Google’s FLoC user profiling proposal is receiving a lot of opposition, largely from privacy advocates. Unlike Apple, Microsoft does not stake its reputation on maximising user privacy, and when asked if they will be supporting Google’s FLoC proposal they gave the Verge the following statement:

We believe in a future where the web can provide people with privacy, transparency and control while also supporting responsible business models to create a vibrant, open and diverse ecosystem. Like Google, we support solutions that give users clear consent, and do not bypass consumer choice. That’s also why we do not support solutions that leverage non-consented user identity signals, such as fingerprinting. The industry is on a journey and there will be browser-based proposals that do not need individual user ids and ID-based proposals that are based on consent and first party relationships. We will continue to explore these approaches with the community. Recently, for example, we were pleased to introduce one possible approach, as described in our PARAKEET proposal. This proposal is not the final iteration but is an evolving document.

Importantly, like Google,  Microsoft appears to be committed to replacing 3rd party cookies with something, but they of course prefer their own proposal, which raises the question – what exactly is PARAKEET.

What is Microsoft’s PARAKEET Proposal

PARAKEET (Private and Anonymized Requests for Ads that Keep Efficacy and Enhance Transparency) is Microsoft’s differential privacy proposal.

It uses a proxy server that stands between the user and the ad company. Users would have a unique ID known only to the proxy server.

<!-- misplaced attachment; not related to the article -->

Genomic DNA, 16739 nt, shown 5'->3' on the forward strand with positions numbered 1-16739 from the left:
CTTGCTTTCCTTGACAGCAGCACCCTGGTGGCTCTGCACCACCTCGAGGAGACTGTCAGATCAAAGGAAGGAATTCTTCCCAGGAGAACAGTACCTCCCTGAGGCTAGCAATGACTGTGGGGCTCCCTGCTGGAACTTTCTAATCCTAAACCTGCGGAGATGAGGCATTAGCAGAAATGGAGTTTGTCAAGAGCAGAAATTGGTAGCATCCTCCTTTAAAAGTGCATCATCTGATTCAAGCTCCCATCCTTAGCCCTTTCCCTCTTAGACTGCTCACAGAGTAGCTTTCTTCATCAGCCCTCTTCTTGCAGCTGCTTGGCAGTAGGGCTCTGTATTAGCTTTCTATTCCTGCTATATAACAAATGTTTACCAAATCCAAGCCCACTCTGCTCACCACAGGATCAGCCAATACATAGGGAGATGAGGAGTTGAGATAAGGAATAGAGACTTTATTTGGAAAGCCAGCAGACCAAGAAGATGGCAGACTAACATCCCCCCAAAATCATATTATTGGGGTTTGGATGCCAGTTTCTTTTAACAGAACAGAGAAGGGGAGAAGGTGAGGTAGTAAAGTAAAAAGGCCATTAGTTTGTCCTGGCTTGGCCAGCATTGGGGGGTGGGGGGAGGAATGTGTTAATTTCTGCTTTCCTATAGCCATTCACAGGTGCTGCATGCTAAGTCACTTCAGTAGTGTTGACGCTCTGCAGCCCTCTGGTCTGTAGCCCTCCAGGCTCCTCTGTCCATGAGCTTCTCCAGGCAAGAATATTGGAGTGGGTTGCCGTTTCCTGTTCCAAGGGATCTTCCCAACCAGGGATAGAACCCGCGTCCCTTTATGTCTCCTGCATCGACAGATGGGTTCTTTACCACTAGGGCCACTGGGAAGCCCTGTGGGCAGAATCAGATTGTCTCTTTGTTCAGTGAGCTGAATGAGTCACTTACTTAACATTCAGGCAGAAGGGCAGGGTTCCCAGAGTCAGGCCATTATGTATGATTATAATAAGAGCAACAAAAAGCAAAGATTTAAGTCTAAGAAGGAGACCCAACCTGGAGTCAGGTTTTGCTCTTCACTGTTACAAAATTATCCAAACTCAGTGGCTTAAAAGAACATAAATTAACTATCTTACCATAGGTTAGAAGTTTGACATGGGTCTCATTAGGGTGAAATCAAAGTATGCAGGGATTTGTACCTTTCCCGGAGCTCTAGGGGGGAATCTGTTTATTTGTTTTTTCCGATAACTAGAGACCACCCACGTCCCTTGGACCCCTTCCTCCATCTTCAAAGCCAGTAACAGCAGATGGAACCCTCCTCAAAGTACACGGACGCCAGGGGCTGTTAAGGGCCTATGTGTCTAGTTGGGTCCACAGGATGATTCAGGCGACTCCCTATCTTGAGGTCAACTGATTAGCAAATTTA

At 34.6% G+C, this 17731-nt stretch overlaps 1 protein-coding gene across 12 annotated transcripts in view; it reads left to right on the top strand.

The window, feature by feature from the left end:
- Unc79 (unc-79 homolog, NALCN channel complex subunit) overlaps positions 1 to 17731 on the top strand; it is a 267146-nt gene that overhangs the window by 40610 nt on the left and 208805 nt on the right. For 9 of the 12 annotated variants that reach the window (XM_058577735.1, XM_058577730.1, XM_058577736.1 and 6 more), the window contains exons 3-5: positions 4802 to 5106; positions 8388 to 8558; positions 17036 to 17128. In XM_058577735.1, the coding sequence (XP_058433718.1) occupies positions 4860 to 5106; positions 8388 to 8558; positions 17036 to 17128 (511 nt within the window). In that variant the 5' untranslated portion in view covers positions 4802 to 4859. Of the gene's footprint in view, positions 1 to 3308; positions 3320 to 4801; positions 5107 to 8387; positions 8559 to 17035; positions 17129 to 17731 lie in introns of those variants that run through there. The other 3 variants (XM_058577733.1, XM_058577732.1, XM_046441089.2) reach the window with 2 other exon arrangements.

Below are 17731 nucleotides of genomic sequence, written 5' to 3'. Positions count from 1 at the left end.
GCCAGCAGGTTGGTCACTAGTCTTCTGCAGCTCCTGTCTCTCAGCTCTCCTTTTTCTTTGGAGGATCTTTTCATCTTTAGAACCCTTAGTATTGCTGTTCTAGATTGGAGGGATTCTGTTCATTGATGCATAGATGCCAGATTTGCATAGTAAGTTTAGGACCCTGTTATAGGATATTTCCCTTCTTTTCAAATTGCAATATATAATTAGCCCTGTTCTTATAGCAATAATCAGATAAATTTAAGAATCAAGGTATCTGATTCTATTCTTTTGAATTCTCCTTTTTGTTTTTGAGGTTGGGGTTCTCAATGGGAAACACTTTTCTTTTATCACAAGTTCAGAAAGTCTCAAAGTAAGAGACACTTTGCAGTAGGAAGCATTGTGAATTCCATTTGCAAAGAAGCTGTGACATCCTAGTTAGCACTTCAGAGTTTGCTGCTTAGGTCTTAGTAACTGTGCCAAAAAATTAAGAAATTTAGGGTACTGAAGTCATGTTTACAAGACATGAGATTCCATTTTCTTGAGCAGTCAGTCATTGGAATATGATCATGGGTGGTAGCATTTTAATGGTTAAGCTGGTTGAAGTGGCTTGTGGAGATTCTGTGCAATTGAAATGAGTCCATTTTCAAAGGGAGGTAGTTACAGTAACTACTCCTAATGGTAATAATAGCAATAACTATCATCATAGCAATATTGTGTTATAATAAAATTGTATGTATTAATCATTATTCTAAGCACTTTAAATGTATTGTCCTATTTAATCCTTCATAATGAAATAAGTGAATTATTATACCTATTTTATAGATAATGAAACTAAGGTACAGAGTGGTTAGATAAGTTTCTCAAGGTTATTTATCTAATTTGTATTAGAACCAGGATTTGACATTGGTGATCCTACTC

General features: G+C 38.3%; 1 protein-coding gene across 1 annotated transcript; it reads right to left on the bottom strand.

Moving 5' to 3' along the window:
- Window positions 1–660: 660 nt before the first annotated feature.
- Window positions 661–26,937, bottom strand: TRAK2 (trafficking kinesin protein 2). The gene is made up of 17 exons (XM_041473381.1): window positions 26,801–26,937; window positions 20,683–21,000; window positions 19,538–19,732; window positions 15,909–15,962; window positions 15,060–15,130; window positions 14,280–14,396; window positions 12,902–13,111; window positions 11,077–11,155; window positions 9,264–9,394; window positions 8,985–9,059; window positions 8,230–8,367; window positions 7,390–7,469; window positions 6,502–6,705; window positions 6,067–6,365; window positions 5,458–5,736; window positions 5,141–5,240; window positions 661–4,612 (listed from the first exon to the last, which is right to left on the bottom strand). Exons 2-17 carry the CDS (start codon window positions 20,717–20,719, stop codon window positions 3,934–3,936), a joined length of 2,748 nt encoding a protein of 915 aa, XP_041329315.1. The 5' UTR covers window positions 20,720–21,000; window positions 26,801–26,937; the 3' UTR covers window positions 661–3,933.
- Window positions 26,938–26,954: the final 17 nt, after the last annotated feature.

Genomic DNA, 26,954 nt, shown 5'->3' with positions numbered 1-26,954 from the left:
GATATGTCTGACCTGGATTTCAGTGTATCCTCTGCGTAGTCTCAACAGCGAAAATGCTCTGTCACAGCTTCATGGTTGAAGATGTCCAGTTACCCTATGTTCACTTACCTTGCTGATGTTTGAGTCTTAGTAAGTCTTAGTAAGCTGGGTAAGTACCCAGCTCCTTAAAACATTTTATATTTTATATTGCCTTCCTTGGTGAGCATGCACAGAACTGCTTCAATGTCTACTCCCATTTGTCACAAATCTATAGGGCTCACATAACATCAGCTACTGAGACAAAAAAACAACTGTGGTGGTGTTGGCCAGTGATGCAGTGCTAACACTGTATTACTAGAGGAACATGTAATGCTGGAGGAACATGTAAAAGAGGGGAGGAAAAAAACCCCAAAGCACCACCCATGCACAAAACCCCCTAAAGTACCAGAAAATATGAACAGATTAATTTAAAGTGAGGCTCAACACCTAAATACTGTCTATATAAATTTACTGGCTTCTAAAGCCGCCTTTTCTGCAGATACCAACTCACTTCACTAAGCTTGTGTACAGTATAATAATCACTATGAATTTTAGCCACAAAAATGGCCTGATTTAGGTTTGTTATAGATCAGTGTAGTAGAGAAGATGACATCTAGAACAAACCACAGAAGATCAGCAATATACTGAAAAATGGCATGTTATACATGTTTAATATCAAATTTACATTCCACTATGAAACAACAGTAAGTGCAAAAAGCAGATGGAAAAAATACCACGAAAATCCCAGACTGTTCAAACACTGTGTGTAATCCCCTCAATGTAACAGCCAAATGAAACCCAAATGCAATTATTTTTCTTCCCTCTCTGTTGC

When a web page requests an ad, the request is routed via the trusted proxy server. There a small amount of statistical noise is added to each result to mask the user’s actual private data.

Such noise includes:

  • Anonymizing the publisher requesting an ad
  • Anonymizing the geography from which the user is requesting content
  • Anonymizing the IP from which the user is requesting content
  • Anonymizing the User Agent String that is used to match content to the capabilities of their web-enabled device
  • Add noise or other random information into different requests from the same web-enabled client
  • Reduce granularity of audience interests
  • Add an encoded vector of recent browsing activity, they call Representations

The noise is significant enough to protect the privacy of an individual, but still small enough that it will not materially impact the accuracy of the answers extracted by analysts and researchers.

Then, the amount of information revealed from each query is calculated and deducted from an overall privacy-loss budget, which will stop additional queries which in total may reveal the user’s real private data.

The information is then passed on to the ad networks who send an ad back to the user. If a user clicks on the ad information is once again routed via the trusted proxy server. This proxy redirect allows Parakeet to control what information the recipient marketer or publisher domain receives when users navigate the web.

This proxy service also would allow the Parakeet gatekeeper service to provide aggregate reporting to ad networks and if marketers send their conversion data to the proxy service, could also provide attribution reporting.

Microsoft expects to charge to run these trusted proxy servers. Importantly PARAKEET would not require any on-device processing and Microsoft says the use of a proxy server is not too different from what ad networks already use to serve ads.

Ultimately Microsoft plans to implement whatever proposal becomes the industry standard, which will be disappointing for those who had hoped for a viable privacy-first alternative to Google Chrome.

Source: Prebid

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